MIL-HDBK-1022

b) Most systems designed in accordance with this

manual will have ANSI Class 150 flanges and a maximum

allowable working pressure of 285 psig (2000 kPa) at 100

degrees F (38 degrees C) for carbon steel and 275 psig (1900

kPa) at 100 degrees F (38 degrees C) for stainless steel

systems. This means that the total pressure including surge,

pump shutoff pressure, and static pressure in any part of the

system should never exceed those maximum allowable working

pressures. Other equipment items such as tank trucks,

aircraft fuel tanks, or shipboard fuel tanks which may be

damaged by shock pressures may require lower maximum surge

pressure. Assume a near instantaneous shut-off by the

aircraft in the design of aircraft hydrant systems.

c) Do not use manual calculations instead of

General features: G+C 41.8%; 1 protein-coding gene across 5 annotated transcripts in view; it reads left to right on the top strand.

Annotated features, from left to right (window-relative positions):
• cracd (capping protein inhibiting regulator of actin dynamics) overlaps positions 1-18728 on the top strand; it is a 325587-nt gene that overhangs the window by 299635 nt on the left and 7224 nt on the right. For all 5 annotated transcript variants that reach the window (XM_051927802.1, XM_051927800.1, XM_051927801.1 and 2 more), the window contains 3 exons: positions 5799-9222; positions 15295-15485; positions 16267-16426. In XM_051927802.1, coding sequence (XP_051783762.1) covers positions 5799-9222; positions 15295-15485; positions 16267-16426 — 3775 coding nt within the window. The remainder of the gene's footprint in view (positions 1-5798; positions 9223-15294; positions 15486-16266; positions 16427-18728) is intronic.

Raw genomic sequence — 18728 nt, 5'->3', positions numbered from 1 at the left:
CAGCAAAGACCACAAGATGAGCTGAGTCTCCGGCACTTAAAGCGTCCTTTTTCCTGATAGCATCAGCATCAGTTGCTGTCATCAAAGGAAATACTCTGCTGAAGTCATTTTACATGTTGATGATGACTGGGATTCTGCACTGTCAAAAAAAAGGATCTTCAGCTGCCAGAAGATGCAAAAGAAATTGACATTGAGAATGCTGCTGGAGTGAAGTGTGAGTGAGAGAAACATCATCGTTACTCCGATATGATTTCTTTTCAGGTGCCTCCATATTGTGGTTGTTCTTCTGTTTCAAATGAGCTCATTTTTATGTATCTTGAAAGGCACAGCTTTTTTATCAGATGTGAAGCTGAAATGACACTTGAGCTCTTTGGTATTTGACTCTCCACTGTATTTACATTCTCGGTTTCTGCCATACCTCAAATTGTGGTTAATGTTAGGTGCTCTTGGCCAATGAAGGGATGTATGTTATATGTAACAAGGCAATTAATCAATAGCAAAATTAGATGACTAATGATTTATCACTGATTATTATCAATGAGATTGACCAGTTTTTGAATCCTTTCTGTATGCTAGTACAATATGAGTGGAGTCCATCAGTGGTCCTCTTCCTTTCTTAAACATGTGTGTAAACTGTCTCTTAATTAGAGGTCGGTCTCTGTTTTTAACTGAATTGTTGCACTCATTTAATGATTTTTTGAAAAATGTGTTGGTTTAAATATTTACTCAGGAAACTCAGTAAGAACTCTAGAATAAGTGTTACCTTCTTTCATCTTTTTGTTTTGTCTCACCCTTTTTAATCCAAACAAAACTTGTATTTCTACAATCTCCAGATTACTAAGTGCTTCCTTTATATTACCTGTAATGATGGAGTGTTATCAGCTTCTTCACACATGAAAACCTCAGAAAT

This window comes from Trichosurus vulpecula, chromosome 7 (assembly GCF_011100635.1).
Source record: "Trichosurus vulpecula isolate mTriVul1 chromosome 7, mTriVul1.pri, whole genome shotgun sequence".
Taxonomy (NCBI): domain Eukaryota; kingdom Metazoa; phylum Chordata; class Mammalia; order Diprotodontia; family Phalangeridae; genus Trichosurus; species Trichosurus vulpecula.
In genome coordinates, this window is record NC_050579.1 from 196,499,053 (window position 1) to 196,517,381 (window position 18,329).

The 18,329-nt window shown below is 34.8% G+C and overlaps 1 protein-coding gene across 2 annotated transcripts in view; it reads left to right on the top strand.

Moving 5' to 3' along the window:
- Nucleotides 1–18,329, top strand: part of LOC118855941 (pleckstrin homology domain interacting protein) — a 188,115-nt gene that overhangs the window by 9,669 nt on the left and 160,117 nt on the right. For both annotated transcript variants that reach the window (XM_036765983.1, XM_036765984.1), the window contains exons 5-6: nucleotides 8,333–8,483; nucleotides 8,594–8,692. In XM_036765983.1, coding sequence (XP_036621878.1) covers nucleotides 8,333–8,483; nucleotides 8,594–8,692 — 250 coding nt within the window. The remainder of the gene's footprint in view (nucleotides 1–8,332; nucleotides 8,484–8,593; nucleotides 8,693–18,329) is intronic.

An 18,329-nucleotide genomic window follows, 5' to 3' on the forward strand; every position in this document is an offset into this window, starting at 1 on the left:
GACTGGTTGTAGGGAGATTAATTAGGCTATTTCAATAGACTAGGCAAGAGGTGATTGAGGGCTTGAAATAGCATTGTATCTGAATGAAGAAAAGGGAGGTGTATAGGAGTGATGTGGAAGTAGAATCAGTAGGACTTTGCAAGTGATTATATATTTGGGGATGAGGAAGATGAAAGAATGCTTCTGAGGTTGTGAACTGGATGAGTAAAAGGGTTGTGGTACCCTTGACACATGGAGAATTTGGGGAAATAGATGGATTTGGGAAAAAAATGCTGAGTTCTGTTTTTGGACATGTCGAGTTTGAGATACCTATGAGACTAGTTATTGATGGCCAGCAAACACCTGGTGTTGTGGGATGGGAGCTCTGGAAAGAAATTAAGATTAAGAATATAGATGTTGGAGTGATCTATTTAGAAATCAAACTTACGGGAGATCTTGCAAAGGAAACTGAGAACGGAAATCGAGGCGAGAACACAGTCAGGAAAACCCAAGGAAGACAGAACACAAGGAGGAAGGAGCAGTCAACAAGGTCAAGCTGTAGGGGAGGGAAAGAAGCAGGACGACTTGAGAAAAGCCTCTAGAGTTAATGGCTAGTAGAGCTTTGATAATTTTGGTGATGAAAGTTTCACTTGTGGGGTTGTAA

computer modeling when system surge pressures are crucial and

the piping system is complex. However, for simple piping

systems that operate under 80 psi (550 kPa), use the following

calculations to ascertain if surge is a problem:

(1) Determine the critical time of the system.

This is defined as the time it takes for the first increment

of the pressure wave to travel upstream, reflect, and return

to the valve. Use the following equation:

EQUATION: Tc = 2L/a

(1)

where:

Tc =

critical closure time of system(s)

L=

length of pipe (ft or m)

a=

surge pressure wave velocity (fps or m/s)

Values for "a" for liquid petroleum in schedule 40

steel pipe are as follows. These values are based on

hydrocarbons with a specific gravity of 0.8 at a temperature

of 68 degrees F (20 degrees C):

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